Zerine O’Keeffe
[email protected]

CFS – challenging assumptions

I was interested to read in the ‘Out now in BPS journals’ section of The Psychologist (May 2008) that patients with chronic fatigue syndrome (CFS) cope with their illness by operating ‘within a narrow “energy budget”, which ultimately becomes self-defeating’. As a specialist in this field, I accept that most patients try to control their fatigue by restricting their activity levels. However, I am yet to be persuaded that this is maladaptive, and I’m concerned that the item may have given readers a distorted view of this disabling condition.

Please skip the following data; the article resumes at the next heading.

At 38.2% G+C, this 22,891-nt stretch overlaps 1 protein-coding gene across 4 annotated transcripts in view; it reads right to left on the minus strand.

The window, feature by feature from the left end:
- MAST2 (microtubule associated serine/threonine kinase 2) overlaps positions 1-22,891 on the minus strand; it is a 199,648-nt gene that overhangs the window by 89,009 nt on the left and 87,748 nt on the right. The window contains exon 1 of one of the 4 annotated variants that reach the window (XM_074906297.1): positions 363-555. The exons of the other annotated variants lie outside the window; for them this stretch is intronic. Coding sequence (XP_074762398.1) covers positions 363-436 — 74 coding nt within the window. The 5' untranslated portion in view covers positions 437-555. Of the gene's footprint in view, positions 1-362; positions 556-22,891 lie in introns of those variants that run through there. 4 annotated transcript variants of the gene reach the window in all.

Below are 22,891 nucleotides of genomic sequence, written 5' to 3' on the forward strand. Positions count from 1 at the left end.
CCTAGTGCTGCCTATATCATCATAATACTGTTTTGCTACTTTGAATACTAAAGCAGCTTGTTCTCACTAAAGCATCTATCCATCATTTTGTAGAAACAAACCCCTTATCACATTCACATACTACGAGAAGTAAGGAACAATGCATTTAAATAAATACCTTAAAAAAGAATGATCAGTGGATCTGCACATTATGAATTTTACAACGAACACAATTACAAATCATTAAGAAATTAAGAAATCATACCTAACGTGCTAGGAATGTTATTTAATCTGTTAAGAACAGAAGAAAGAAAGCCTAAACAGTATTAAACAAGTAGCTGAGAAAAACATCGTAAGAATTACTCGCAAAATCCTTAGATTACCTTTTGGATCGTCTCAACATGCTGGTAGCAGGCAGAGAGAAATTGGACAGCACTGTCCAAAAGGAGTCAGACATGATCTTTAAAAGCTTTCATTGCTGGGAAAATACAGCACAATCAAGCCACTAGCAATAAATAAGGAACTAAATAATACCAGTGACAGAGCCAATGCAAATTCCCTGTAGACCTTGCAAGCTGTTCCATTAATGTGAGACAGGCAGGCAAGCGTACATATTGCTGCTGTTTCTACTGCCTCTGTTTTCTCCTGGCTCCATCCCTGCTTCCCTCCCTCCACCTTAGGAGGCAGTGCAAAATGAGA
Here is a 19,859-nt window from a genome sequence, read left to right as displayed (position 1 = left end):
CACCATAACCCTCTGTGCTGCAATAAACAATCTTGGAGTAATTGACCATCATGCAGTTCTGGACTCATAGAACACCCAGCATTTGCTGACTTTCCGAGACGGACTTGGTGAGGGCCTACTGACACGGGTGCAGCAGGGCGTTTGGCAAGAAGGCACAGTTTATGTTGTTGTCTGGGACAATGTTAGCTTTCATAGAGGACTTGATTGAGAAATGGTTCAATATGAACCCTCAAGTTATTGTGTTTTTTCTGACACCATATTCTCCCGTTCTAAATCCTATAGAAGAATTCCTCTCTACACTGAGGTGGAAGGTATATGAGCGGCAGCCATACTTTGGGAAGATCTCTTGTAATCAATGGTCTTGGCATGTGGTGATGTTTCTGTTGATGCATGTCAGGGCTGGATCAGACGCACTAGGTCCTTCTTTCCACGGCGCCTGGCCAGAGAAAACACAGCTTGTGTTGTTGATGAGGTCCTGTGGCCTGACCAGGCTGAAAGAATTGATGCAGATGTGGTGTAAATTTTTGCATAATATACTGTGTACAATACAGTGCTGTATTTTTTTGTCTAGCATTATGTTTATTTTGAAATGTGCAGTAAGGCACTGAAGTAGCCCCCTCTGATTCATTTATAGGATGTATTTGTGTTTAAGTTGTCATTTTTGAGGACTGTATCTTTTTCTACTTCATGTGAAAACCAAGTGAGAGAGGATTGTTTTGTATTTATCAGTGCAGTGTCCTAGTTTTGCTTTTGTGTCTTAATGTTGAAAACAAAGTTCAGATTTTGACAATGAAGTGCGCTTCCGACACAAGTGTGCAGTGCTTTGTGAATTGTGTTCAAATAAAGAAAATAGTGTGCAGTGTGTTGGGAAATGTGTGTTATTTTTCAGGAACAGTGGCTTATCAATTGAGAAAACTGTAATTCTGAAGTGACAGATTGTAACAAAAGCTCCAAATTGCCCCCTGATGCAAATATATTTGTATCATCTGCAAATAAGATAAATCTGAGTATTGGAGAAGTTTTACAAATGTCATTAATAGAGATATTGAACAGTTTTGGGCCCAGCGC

The claims made by the author of the paper in the British Journal of Health Psychology seem to be based on a number of assumptions. The first is that all patients respond to their symptoms in the same way, i.e. fear, avoidance and misattribution. However, studies have shown that the majority of people with CFS use a range of coping strategies and that most remain ambulant; and I’ve seen no evidence yet that this illness is linked to a general ‘fear of fatigue’ (Lovell, 1999). Moreover, it is difficult to reconcile theories focused on challenging somatic attributions when research has identified abnormalities in the cerebrospinal fluid, brain, muscle and immune system (Goudsmit & Howes, 2008).